# Gamma Distribution

The **Gamma** distribution is widely used in engineering, science, and business, to model continuous variables that are always positive and have skewed distributions. In **RocFall**, the **Gamma** distribution can be useful for any variable which is always positive.

The **Gamma** distribution has the following probability density function:

where G( a) is the Gamma function, and the parameters a and b are both positive, i.e. a > 0 and b > 0.

- a is known as the shape parameter, while b is referred to as the scale parameter.
- b has the effect of stretching or compressing the range of the Gamma distribution. A Gamma distribution with b = 1 is known as the standard Gamma distribution.

The **Gamma** distribution represents a family of shapes. As suggested by its name, a controls the shape of the family of distributions. The fundamental shapes are characterized by the following values of a:

## Case I (a < 1)

When a < 1, the Gamma distribution is exponentially shaped and asymptotic to both the vertical and horizontal axes.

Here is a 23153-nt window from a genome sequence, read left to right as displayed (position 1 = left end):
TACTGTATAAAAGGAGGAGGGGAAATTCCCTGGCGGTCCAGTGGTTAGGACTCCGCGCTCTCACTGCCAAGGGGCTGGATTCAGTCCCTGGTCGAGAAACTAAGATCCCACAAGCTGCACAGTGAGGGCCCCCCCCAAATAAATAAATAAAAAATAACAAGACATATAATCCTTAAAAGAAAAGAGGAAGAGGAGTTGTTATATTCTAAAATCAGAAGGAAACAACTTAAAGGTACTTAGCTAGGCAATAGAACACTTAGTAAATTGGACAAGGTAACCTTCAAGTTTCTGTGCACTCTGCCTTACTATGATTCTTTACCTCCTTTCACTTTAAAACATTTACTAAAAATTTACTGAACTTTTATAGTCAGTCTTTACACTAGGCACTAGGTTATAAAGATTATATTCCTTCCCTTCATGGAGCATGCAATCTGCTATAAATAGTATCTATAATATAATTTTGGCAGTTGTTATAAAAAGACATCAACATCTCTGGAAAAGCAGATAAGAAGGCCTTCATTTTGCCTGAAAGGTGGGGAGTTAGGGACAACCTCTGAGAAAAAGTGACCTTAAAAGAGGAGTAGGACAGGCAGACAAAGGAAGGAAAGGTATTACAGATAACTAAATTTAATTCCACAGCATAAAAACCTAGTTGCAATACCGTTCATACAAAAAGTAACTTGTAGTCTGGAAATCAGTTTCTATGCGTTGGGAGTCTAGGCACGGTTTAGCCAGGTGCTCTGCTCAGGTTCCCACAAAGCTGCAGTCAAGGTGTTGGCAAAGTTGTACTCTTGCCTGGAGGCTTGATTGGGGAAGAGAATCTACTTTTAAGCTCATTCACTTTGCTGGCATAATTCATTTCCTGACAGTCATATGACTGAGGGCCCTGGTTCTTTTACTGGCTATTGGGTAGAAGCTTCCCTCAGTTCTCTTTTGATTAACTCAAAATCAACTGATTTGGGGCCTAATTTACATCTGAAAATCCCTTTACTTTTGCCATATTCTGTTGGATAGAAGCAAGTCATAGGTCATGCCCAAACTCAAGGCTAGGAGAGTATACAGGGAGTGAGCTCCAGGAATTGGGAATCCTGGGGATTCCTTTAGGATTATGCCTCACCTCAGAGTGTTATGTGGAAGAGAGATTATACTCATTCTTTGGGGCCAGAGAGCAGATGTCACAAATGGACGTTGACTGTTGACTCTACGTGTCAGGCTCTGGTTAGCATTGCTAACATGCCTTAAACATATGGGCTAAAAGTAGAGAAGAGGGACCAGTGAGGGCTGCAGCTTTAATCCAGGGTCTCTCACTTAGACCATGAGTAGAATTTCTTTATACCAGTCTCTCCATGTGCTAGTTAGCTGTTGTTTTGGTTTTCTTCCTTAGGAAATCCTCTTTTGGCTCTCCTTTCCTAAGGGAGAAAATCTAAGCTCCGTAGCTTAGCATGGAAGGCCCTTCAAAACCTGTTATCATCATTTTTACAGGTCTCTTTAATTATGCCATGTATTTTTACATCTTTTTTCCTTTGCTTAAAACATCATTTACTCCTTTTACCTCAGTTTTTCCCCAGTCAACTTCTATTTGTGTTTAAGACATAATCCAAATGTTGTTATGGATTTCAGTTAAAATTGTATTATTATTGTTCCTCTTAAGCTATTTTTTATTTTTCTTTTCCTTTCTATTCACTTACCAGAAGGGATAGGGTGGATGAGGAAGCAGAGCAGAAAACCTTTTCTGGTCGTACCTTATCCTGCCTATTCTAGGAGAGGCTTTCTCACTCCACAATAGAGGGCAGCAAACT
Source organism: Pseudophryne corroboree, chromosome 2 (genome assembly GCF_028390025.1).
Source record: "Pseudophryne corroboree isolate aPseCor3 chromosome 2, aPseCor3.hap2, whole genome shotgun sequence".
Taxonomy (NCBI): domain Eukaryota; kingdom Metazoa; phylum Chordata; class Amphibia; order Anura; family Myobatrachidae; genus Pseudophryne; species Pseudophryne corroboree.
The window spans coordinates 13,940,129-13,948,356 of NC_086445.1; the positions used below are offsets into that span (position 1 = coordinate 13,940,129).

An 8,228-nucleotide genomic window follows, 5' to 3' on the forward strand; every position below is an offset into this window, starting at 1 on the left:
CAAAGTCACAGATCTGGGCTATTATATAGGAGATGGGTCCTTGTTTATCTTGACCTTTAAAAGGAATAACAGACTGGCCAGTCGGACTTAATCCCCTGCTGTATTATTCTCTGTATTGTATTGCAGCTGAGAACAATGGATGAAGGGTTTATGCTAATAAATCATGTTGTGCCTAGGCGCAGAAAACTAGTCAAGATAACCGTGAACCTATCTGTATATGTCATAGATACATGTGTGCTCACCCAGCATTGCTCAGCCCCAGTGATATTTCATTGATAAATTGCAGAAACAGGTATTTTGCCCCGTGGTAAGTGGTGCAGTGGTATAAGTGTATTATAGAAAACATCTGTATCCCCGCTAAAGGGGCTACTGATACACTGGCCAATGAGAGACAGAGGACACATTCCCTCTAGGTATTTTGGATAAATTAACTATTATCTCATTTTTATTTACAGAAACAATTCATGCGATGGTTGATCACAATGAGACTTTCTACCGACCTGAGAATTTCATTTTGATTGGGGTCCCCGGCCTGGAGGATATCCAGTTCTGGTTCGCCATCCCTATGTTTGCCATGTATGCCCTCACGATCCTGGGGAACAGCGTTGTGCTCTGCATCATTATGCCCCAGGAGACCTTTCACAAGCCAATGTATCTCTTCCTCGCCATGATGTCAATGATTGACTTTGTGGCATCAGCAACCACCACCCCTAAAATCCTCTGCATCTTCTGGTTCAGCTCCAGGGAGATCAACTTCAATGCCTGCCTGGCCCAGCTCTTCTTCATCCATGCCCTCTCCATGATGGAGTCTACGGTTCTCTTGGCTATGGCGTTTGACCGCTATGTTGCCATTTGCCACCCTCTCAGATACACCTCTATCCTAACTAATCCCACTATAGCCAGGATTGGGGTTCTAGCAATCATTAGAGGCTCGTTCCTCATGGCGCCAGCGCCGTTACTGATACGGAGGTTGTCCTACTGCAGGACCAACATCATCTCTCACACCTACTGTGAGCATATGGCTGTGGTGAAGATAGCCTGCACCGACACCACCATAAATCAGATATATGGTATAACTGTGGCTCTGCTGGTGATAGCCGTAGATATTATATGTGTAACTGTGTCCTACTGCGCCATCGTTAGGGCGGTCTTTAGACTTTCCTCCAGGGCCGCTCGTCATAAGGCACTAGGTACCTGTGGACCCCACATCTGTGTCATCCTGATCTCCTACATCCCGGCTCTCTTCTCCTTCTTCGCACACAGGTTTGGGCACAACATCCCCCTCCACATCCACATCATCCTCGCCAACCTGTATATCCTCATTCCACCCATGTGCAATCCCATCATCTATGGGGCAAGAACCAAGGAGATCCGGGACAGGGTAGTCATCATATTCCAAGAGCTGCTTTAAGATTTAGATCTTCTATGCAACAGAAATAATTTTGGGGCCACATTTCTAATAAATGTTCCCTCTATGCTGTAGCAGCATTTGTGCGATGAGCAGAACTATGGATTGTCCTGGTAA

## Case II ( a = 1)

A Gamma distribution with shape parameter a = 1 and scale parameter b is the same as an exponential distribution of scale parameter (or mean) b.

## Case III ( a > 1)

When a is greater than one, the Gamma distribution assumes a mounded (unimodal), but skewed shape. The skewness reduces as the value of a increases.

Examples of shapes of the standard Gamma distributions with different values of a are shown in the figure below.

The shape and scale parameters of a **Gamma** distribution can be calculated from its mean m and standard deviation s according to the relationships:

From the expression for a , it can be seen that:

- Case I of the
**Gamma**distributionâ€™s shape occurs when the mean m is less than the standard deviation s. - Case II â€“ the case of the exponential distribution â€“ occurs when the mean is equal to the standard deviation.
- The third shape of the
**Gamma**distribution arises when the mean is greater than the standard deviation.

The **Gamma** distribution is sometimes called the Erlang distribution, when its shape parameter a is an integer.